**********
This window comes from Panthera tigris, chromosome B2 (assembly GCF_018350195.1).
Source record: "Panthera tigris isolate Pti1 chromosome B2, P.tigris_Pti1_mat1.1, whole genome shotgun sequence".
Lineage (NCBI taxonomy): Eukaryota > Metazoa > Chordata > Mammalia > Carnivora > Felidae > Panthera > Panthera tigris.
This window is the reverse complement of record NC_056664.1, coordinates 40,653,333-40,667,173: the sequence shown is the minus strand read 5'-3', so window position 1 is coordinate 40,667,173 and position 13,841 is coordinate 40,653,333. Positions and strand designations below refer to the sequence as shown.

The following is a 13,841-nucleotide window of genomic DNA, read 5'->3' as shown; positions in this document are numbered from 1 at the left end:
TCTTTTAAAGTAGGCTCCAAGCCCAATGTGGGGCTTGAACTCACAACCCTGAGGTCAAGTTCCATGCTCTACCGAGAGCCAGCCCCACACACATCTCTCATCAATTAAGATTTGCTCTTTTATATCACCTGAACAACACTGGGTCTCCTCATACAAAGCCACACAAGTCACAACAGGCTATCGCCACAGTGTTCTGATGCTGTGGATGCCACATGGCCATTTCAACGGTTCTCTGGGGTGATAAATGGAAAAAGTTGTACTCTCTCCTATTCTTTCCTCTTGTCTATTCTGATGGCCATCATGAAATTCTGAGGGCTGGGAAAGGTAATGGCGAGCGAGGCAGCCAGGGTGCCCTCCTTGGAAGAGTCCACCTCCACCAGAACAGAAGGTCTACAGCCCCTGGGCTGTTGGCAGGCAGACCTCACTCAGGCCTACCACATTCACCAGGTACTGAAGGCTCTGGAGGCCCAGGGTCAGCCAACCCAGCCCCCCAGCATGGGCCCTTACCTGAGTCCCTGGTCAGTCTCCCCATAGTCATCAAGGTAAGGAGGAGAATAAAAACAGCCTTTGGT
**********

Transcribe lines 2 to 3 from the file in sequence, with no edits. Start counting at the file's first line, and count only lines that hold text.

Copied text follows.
Source record: "Panthera tigris isolate Pti1 chromosome B2, P.tigris_Pti1_mat1.1, whole genome shotgun sequence".
Lineage (NCBI taxonomy): Eukaryota > Metazoa > Chordata > Mammalia > Carnivora > Felidae > Panthera > Panthera tigris.